An endowed gift can create a new endowment or add to an existing endowment. The principal of the endowment is invested and a portion of the principal’s earnings are used each year to support our mission.

Tax on the growth in value of an asset—such as real estate or stock—since its original purchase.

Securities, real estate or any other property having a fair market value greater than its original purchase price.

Real estate can be a personal residence, vacation home, timeshare property, farm, commercial property or undeveloped land.

A charitable remainder trust provides you or other named individuals income each year for life or a period not exceeding 20 years from assets you give to the trust you create.

You give assets to a trust that pays our organization set payments for a number of years, which you choose. The longer the length of time, the better the potential tax savings to you. When the term is up, the remaining trust assets go to you, your family or other beneficiaries you select. This is an excellent way to transfer property to family members at a minimal cost.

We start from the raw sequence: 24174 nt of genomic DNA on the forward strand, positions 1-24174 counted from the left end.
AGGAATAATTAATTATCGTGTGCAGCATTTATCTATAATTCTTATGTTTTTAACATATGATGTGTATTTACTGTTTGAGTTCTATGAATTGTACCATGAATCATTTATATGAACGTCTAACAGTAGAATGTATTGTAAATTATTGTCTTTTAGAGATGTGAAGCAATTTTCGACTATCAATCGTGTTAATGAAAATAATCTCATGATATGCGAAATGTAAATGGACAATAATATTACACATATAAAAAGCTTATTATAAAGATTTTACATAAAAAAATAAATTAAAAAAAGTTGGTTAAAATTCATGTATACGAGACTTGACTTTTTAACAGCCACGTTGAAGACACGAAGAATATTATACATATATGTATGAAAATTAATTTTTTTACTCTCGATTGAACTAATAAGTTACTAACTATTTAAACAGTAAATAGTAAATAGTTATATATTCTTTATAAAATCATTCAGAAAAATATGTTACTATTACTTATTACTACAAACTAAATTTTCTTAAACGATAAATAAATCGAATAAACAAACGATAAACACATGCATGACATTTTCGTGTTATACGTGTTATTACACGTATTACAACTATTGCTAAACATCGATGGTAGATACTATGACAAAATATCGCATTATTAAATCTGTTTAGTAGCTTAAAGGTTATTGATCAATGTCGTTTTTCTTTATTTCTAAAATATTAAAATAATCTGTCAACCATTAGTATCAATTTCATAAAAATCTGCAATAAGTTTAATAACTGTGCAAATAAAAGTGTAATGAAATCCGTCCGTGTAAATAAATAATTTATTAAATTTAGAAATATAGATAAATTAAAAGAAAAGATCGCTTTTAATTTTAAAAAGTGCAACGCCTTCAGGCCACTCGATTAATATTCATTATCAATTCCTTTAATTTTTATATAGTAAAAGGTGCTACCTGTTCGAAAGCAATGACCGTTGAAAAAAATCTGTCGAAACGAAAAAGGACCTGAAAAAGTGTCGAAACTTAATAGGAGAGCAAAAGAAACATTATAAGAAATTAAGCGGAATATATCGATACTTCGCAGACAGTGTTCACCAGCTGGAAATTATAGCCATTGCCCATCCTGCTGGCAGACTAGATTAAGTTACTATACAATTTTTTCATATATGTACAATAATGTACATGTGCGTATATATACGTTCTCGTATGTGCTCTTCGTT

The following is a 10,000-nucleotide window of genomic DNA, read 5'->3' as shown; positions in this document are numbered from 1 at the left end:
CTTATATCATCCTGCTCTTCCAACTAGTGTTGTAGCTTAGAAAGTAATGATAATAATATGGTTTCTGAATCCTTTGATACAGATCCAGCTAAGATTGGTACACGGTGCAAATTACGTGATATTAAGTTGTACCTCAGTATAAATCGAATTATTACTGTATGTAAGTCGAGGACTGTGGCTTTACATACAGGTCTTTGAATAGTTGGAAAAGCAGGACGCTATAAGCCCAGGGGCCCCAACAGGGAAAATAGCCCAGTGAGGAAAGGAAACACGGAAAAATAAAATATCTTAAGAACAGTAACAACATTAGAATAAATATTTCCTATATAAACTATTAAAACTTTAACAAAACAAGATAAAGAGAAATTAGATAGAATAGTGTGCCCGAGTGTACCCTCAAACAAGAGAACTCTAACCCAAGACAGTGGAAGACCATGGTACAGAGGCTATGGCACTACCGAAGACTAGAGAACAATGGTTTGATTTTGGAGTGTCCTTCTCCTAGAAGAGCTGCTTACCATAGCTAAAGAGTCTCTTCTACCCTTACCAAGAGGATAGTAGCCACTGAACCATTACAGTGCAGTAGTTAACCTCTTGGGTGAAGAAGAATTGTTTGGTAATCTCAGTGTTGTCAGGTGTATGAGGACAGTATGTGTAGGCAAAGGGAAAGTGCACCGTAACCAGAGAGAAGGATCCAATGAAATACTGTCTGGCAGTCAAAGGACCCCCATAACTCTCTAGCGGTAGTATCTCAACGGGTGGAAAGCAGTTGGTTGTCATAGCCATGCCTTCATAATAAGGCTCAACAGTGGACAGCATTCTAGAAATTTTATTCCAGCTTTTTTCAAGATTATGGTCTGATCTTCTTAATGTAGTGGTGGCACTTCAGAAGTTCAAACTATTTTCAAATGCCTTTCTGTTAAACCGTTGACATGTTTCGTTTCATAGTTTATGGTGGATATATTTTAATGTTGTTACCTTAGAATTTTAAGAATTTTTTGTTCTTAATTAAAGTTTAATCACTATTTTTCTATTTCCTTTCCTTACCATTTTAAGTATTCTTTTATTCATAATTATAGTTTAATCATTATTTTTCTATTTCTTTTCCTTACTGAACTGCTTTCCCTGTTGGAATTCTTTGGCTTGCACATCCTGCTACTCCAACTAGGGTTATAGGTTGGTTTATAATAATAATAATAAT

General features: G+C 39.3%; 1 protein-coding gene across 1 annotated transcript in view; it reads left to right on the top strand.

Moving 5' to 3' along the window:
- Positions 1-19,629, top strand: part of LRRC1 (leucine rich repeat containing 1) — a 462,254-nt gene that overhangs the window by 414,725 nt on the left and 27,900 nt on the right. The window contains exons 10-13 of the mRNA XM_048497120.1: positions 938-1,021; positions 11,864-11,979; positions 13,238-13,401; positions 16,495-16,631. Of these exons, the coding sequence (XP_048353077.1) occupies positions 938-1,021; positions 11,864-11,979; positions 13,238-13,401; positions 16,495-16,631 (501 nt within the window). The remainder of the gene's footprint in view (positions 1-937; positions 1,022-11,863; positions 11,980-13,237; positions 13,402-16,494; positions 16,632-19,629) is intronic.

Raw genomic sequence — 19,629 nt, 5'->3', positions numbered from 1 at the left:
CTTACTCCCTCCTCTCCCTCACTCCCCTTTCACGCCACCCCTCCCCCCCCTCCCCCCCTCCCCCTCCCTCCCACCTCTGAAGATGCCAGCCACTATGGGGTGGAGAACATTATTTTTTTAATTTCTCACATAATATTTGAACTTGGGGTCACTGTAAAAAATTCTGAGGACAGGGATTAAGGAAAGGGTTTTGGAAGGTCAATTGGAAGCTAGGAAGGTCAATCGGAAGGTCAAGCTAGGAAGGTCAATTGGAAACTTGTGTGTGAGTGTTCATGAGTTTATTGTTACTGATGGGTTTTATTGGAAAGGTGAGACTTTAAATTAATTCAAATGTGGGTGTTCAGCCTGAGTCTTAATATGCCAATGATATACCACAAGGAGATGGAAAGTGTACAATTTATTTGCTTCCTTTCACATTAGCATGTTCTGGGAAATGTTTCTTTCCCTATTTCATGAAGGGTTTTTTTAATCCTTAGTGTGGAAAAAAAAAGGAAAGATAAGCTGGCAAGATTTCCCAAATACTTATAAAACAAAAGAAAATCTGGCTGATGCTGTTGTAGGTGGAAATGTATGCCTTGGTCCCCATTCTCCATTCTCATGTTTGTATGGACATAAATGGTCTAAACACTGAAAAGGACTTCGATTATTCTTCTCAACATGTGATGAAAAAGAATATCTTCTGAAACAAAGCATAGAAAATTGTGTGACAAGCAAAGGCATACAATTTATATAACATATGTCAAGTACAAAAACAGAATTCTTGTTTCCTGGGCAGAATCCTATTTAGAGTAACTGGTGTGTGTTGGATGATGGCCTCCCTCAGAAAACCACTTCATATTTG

You fund this type of trust with cash or appreciated assets—and may qualify for a federal income tax charitable deduction when you itemize. You can also make additional gifts; each one also qualifies for a tax deduction. The trust pays you, each year, a variable amount based on a fixed percentage of the fair market value of the trust assets. When the trust terminates, the remaining principal goes to the Foundation as a lump sum.

You fund this trust with cash or appreciated assets—and may qualify for a federal income tax charitable deduction when you itemize. Each year the trust pays you or another named individual the same dollar amount you choose at the start. When the trust terminates, the remaining principal goes to the Foundation as a lump sum.

A beneficiary designation clearly identifies how specific assets will be distributed after your death.

A charitable gift annuity involves a simple contract between you and the Foundation where you agree to make a gift to the Foundation and we, in return, agree to pay you (and someone else, if you choose) a fixed amount each year for the rest of your life.